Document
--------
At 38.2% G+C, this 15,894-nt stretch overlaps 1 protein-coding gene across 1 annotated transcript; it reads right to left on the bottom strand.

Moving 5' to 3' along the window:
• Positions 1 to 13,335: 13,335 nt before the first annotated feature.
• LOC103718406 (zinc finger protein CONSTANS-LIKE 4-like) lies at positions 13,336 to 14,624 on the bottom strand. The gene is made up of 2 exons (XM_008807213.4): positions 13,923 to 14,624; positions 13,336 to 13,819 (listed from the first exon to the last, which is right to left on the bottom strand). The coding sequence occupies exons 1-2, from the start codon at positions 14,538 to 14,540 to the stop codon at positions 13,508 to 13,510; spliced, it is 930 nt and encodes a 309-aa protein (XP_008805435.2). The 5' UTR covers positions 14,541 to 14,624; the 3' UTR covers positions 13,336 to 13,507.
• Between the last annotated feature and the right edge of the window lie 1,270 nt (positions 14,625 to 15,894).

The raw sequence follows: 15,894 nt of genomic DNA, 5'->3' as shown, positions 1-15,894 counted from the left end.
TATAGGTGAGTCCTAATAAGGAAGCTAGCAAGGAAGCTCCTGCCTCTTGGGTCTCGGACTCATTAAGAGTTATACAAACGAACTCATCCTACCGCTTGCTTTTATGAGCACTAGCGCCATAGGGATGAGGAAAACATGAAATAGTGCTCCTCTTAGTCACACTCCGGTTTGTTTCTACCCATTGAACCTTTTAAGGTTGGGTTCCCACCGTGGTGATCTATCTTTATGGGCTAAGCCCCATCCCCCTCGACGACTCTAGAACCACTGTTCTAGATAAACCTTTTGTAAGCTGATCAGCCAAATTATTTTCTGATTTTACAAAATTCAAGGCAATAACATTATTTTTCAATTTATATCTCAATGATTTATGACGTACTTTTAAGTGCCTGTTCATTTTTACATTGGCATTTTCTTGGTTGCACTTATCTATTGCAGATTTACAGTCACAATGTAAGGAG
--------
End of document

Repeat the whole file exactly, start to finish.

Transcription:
At 38.2% G+C, this 15,894-nt stretch overlaps 1 protein-coding gene across 1 annotated transcript; it reads right to left on the bottom strand.

Moving 5' to 3' along the window:
• Positions 1 to 13,335: 13,335 nt before the first annotated feature.
• LOC103718406 (zinc finger protein CONSTANS-LIKE 4-like) lies at positions 13,336 to 14,624 on the bottom strand. The gene is made up of 2 exons (XM_008807213.4): positions 13,923 to 14,624; positions 13,336 to 13,819 (listed from the first exon to the last, which is right to left on the bottom strand). The coding sequence occupies exons 1-2, from the start codon at positions 14,538 to 14,540 to the stop codon at positions 13,508 to 13,510; spliced, it is 930 nt and encodes a 309-aa protein (XP_008805435.2). The 5' UTR covers positions 14,541 to 14,624; the 3' UTR covers positions 13,336 to 13,507.
• Between the last annotated feature and the right edge of the window lie 1,270 nt (positions 14,625 to 15,894).

The raw sequence follows: 15,894 nt of genomic DNA, 5'->3' as shown, positions 1-15,894 counted from the left end.
TATAGGTGAGTCCTAATAAGGAAGCTAGCAAGGAAGCTCCTGCCTCTTGGGTCTCGGACTCATTAAGAGTTATACAAACGAACTCATCCTACCGCTTGCTTTTATGAGCACTAGCGCCATAGGGATGAGGAAAACATGAAATAGTGCTCCTCTTAGTCACACTCCGGTTTGTTTCTACCCATTGAACCTTTTAAGGTTGGGTTCCCACCGTGGTGATCTATCTTTATGGGCTAAGCCCCATCCCCCTCGACGACTCTAGAACCACTGTTCTAGATAAACCTTTTGTAAGCTGATCAGCCAAATTATTTTCTGATTTTACAAAATTCAAGGCAATAACATTATTTTTCAATTTATATCTCAATGATTTATGACGTACTTTTAAGTGCCTGTTCATTTTTACATTGGCATTTTCTTGGTTGCACTTATCTATTGCAGATTTACAGTCACAATGTAAGGAG